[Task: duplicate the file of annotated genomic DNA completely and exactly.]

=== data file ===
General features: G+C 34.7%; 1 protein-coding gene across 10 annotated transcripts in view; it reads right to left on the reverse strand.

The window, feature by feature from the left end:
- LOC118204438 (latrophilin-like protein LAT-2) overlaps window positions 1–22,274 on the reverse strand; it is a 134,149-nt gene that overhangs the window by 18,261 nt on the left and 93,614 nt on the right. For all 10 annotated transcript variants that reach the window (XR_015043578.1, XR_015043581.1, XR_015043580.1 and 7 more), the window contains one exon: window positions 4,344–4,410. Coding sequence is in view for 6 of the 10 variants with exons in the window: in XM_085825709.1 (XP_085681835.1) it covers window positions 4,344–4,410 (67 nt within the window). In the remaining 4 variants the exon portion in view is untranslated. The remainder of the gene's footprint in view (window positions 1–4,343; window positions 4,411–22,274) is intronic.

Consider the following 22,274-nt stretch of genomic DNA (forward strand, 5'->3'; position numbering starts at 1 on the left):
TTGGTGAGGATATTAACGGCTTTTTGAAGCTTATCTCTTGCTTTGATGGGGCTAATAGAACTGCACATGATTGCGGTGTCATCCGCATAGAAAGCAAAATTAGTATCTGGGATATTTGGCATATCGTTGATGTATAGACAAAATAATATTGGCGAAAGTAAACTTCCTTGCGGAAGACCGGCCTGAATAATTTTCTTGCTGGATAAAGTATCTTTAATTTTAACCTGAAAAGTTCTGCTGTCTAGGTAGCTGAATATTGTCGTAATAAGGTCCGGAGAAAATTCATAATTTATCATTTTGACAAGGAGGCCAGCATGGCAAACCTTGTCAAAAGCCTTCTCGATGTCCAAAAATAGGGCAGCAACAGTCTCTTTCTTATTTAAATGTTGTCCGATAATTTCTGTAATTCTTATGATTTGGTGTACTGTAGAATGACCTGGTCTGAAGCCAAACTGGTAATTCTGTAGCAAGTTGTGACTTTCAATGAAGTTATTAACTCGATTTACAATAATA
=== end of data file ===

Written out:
General features: G+C 34.7%; 1 protein-coding gene across 10 annotated transcripts in view; it reads right to left on the reverse strand.

The window, feature by feature from the left end:
- LOC118204438 (latrophilin-like protein LAT-2) overlaps window positions 1–22,274 on the reverse strand; it is a 134,149-nt gene that overhangs the window by 18,261 nt on the left and 93,614 nt on the right. For all 10 annotated transcript variants that reach the window (XR_015043578.1, XR_015043581.1, XR_015043580.1 and 7 more), the window contains one exon: window positions 4,344–4,410. Coding sequence is in view for 6 of the 10 variants with exons in the window: in XM_085825709.1 (XP_085681835.1) it covers window positions 4,344–4,410 (67 nt within the window). In the remaining 4 variants the exon portion in view is untranslated. The remainder of the gene's footprint in view (window positions 1–4,343; window positions 4,411–22,274) is intronic.

Consider the following 22,274-nt stretch of genomic DNA (forward strand, 5'->3'; position numbering starts at 1 on the left):
TTGGTGAGGATATTAACGGCTTTTTGAAGCTTATCTCTTGCTTTGATGGGGCTAATAGAACTGCACATGATTGCGGTGTCATCCGCATAGAAAGCAAAATTAGTATCTGGGATATTTGGCATATCGTTGATGTATAGACAAAATAATATTGGCGAAAGTAAACTTCCTTGCGGAAGACCGGCCTGAATAATTTTCTTGCTGGATAAAGTATCTTTAATTTTAACCTGAAAAGTTCTGCTGTCTAGGTAGCTGAATATTGTCGTAATAAGGTCCGGAGAAAATTCATAATTTATCATTTTGACAAGGAGGCCAGCATGGCAAACCTTGTCAAAAGCCTTCTCGATGTCCAAAAATAGGGCAGCAACAGTCTCTTTCTTATTTAAATGTTGTCCGATAATTTCTGTAATTCTTATGATTTGGTGTACTGTAGAATGACCTGGTCTGAAGCCAAACTGGTAATTCTGTAGCAAGTTGTGACTTTCAATGAAGTTATTAACTCGATTTACAATAATA